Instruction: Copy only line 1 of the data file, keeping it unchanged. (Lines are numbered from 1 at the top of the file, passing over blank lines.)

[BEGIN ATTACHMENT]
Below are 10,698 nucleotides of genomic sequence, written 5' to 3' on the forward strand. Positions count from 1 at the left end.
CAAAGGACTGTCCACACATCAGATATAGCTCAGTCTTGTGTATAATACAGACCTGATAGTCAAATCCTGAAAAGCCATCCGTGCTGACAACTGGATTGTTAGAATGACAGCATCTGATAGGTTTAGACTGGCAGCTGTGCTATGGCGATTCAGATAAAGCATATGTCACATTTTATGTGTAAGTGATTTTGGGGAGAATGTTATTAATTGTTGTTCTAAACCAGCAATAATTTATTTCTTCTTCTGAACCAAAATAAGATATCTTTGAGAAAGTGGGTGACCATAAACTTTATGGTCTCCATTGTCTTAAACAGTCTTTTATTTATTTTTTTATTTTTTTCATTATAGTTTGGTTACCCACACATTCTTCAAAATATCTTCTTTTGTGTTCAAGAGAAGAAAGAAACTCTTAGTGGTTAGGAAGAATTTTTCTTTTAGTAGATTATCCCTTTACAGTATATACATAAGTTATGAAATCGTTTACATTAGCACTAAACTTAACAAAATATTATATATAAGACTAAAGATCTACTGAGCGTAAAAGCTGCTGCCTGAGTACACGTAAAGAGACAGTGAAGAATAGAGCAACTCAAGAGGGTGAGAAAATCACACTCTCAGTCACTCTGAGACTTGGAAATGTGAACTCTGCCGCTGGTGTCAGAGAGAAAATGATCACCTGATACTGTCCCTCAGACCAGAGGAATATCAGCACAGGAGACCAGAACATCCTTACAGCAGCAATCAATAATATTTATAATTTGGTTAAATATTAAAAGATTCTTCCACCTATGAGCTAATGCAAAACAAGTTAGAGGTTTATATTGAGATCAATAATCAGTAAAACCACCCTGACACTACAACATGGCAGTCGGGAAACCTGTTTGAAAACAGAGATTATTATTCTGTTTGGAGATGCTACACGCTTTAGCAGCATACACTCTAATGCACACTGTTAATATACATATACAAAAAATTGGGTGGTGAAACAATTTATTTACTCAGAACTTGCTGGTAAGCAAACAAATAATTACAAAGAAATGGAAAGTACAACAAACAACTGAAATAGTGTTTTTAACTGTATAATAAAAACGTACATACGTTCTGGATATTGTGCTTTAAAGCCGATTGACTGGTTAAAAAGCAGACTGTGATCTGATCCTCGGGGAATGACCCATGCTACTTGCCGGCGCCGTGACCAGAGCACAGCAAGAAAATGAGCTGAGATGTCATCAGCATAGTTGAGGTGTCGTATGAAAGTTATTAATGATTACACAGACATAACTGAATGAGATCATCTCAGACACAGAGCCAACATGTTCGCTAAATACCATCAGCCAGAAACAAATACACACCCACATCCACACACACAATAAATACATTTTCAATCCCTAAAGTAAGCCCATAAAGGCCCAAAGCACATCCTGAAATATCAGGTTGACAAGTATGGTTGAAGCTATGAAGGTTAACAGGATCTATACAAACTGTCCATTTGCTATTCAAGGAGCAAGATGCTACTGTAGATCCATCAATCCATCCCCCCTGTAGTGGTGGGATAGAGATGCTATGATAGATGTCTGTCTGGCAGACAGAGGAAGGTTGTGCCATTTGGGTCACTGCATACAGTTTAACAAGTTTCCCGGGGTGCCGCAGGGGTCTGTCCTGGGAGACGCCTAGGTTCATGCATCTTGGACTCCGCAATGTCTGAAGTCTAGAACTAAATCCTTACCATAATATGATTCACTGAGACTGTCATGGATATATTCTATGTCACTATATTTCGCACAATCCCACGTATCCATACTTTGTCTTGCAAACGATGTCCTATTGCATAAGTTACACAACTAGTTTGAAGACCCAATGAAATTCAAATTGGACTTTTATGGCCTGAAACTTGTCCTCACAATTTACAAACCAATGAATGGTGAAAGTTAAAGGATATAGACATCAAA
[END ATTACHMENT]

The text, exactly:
Below are 10,698 nucleotides of genomic sequence, written 5' to 3' on the forward strand. Positions count from 1 at the left end.